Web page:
Choosing the Right MFA for your Business


“Authentication is the process of verifying that an individual, entity or website is whom it claims to be” –

Multi-Factor Authentication (MFA) – and Two-Factor Authentication (2FA) – means that a user is required to show more than one type of evidence in order to authenticate on a system. It is important to highlight that it’s not enough to have two different instances of the same factor to achieve MFA.

The Four ‘Factors’ of Authentication

The authentication process generally begins by entering credentials such as a username and password. A weak password implies that the entity is more exposed to identity theft. Attacks like phishing, keystroke logging or password spray are some of the many methods attackers use to break passwords. Thus, the first line of defence on any system must then be to request strong passwords for their users. 

Best practices for stronger passwords are:

  • Require long passwords or passphrases (hard to guess, easy to remember)
  • Avoid previous passwords reuse
  • Use of combination of upper/lower case
  • Use of numbers and special characters

The system should also have in place a back-off policy, login attempt rate limit, and generic login error messages.

With security threats becoming more prevalent, MFA is the best defence against the majority of password-related attacks. Additional factors of authentication make it much harder (if not impossible) for an unauthorised user to gain access to the system. Moreover, MFA should not only be used as part of the login process but also when the user performs sensitive actions such as changing passwords or financial institution details.

Which ‘Factor’ Type Best Suits my System?

Each authentication factor type has pros and cons, and so choosing what is right for you will depend on your individual business use case. The Open Web Application Security Project provides an informative ‘cheat-sheet’ worth reading, which we have linked to the bottom of this blog if you want to decide which factors best suit you.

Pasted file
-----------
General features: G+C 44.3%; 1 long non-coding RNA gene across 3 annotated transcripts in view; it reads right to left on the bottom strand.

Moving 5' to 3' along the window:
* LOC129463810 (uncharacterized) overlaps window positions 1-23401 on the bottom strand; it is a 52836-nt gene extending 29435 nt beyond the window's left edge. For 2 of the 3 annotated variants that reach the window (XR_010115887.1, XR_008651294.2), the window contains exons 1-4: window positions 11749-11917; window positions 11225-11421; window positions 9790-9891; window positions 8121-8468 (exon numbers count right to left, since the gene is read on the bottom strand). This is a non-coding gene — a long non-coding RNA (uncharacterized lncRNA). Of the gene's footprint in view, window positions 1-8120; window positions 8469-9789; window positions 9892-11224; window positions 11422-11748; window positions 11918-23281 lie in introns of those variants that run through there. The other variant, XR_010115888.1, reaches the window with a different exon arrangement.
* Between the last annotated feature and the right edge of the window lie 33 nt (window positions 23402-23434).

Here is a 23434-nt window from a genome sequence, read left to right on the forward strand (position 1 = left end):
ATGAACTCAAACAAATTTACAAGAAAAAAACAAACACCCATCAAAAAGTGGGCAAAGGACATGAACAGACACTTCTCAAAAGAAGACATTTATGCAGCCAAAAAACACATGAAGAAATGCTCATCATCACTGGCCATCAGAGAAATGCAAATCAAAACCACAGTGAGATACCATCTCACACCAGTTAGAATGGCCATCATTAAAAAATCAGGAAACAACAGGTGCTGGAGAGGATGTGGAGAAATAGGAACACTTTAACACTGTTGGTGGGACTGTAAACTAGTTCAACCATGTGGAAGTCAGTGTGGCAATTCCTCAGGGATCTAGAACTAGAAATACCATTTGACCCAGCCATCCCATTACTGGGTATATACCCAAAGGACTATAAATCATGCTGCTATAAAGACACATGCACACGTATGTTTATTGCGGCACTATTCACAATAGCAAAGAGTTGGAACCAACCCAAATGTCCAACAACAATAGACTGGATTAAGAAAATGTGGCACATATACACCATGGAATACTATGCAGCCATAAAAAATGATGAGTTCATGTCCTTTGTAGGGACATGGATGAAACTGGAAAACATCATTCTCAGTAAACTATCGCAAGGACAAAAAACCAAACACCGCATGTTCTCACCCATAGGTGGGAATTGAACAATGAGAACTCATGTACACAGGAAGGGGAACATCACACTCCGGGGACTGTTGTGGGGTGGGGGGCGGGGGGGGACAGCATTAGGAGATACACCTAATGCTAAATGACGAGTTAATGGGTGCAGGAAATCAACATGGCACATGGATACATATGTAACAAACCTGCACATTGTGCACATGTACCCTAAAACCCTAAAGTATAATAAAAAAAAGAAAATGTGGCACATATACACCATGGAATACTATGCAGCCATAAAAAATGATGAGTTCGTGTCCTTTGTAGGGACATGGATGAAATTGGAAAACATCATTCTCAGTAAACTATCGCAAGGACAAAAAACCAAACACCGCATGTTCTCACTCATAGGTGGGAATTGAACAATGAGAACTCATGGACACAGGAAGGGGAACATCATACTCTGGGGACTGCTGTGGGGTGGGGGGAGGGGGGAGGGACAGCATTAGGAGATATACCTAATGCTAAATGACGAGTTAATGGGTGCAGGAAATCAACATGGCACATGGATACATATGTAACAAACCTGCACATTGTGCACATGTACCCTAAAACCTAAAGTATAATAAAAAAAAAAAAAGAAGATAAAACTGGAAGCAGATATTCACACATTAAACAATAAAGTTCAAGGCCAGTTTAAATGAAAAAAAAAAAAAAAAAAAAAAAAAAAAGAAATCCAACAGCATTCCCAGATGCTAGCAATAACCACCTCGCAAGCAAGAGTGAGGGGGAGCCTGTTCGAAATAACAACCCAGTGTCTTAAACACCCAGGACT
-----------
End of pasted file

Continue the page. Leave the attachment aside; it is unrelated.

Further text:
The Process of Implementing MFA

While implementing MFA on your own can be challenging, doing so will give you complete control over the process. You’ll need to decide which factors to use and when to require MFA, along with other important security-related decisions such as back-off policies and rate limits. Although this creates more security areas to cover, you will probably have a more flexible solution that can adapt to the system needs. 

If you would prefer to use a solution there are a plethora of options, provided by companies like Auth0, Okta, Twingate, Ping and CyberArk, to name a few. Each one of them has different factors and options available. Your decision should be based on the system requirements, budget and ability and technical knowledge to administrate the solution. Having MFA in place will likely demand an upskill for your technical team.

We have implemented solutions to improve the authentication process and thus improving system security. The first step in every solution generally involves creating stronger password rules, and enforcing authentication not just for login purposes but for administrative tasks, when needed. The solution provided by Auth0 offers all that in a way that is easy to integrate in existing applications. It also provides OAuth integrations using standard services like Google or Facebook. From a technical perspective, the authentication process is orchestrated by the Auth0 API, with minor modifications to the existing login process.